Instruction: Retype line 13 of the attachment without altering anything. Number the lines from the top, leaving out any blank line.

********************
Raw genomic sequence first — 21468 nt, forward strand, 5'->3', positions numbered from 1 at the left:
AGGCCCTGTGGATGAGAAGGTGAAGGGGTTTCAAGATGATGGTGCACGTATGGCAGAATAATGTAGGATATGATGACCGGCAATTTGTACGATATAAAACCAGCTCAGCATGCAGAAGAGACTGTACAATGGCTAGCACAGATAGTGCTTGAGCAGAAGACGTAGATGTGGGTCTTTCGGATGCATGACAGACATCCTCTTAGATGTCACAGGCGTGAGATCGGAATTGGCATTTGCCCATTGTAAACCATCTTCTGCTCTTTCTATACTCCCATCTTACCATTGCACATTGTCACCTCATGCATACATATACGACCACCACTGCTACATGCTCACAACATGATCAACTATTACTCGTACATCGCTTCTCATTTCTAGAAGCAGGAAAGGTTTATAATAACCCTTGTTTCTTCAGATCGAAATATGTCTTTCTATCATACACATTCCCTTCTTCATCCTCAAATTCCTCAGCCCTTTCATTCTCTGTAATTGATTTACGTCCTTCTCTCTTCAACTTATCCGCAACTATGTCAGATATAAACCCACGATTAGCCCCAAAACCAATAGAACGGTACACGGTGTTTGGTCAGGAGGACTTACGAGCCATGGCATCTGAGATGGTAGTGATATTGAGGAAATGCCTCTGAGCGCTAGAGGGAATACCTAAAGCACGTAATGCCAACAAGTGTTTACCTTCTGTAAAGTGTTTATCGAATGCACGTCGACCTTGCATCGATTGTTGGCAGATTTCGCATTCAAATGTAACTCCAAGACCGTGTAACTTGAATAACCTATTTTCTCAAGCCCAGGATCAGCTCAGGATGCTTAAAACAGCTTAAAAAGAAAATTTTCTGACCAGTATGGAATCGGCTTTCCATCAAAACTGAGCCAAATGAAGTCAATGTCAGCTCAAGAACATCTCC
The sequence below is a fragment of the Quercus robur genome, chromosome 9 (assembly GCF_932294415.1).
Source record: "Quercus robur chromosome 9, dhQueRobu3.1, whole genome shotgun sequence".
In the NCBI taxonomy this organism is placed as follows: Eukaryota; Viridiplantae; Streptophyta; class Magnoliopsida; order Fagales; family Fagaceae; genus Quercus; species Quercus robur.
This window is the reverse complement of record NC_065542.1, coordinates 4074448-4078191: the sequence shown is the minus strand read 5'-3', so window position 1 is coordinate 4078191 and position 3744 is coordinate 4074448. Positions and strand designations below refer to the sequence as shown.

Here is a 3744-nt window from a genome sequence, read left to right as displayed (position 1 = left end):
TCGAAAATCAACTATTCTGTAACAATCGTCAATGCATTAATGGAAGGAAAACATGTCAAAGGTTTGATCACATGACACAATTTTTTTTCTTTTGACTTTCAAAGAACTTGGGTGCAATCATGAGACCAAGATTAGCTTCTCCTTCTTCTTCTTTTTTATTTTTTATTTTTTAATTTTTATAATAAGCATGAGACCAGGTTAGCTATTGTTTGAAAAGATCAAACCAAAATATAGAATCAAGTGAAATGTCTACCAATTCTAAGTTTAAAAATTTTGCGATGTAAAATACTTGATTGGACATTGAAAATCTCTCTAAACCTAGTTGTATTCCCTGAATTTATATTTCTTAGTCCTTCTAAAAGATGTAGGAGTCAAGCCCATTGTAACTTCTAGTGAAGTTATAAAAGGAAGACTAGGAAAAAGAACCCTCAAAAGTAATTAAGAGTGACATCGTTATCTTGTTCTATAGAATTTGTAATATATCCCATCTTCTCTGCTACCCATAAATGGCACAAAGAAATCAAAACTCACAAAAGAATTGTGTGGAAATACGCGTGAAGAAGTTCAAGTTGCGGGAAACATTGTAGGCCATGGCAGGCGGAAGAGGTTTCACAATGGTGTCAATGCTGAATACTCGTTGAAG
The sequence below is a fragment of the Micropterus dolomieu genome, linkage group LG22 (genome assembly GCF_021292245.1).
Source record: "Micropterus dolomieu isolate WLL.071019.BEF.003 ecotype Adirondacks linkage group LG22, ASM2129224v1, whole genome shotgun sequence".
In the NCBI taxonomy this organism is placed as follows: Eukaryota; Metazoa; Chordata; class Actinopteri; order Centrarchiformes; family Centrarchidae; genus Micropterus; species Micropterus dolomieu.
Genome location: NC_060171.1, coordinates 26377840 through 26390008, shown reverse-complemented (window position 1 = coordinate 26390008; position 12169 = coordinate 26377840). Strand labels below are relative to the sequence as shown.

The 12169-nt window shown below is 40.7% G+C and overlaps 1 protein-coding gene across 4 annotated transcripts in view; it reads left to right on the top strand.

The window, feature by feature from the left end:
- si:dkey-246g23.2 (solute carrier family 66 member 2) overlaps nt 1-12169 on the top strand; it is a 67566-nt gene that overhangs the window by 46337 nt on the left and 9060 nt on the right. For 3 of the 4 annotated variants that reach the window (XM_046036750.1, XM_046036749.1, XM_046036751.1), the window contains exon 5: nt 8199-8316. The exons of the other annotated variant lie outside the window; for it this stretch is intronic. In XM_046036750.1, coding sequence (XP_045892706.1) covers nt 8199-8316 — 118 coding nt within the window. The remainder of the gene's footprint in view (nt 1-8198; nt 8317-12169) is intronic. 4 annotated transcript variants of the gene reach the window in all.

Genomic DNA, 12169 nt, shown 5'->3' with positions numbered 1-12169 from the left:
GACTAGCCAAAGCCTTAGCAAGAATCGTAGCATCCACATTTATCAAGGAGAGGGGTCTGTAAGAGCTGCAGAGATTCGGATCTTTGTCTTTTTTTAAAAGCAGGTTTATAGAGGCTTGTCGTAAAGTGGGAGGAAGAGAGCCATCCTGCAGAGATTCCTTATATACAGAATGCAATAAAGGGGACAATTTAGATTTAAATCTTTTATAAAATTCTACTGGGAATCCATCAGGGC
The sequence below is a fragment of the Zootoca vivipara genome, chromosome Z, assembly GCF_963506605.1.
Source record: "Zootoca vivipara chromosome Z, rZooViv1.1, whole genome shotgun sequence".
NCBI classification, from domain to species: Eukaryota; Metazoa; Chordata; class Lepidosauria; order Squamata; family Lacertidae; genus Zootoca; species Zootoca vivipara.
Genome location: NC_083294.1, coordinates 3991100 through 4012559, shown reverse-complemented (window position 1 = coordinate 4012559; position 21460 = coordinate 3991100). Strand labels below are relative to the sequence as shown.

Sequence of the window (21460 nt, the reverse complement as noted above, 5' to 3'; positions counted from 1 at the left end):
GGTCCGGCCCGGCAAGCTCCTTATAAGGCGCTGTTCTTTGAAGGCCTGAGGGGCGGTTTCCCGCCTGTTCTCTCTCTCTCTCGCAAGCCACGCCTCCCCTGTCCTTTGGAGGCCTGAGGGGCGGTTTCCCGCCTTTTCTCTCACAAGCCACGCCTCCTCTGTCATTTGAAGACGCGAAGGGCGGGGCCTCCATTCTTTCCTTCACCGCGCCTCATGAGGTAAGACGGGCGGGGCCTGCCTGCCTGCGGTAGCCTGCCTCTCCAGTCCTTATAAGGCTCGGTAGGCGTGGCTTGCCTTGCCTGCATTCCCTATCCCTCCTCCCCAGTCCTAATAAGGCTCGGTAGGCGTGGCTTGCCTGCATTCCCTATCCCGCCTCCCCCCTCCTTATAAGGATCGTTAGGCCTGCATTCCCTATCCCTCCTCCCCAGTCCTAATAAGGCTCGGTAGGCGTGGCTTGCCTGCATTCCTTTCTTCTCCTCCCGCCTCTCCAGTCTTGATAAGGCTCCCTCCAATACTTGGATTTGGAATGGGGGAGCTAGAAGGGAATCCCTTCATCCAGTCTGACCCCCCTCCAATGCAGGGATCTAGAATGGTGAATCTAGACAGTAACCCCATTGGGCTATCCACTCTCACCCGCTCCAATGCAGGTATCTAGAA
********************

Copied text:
The 12169-nt window shown below is 40.7% G+C and overlaps 1 protein-coding gene across 4 annotated transcripts in view; it reads left to right on the top strand.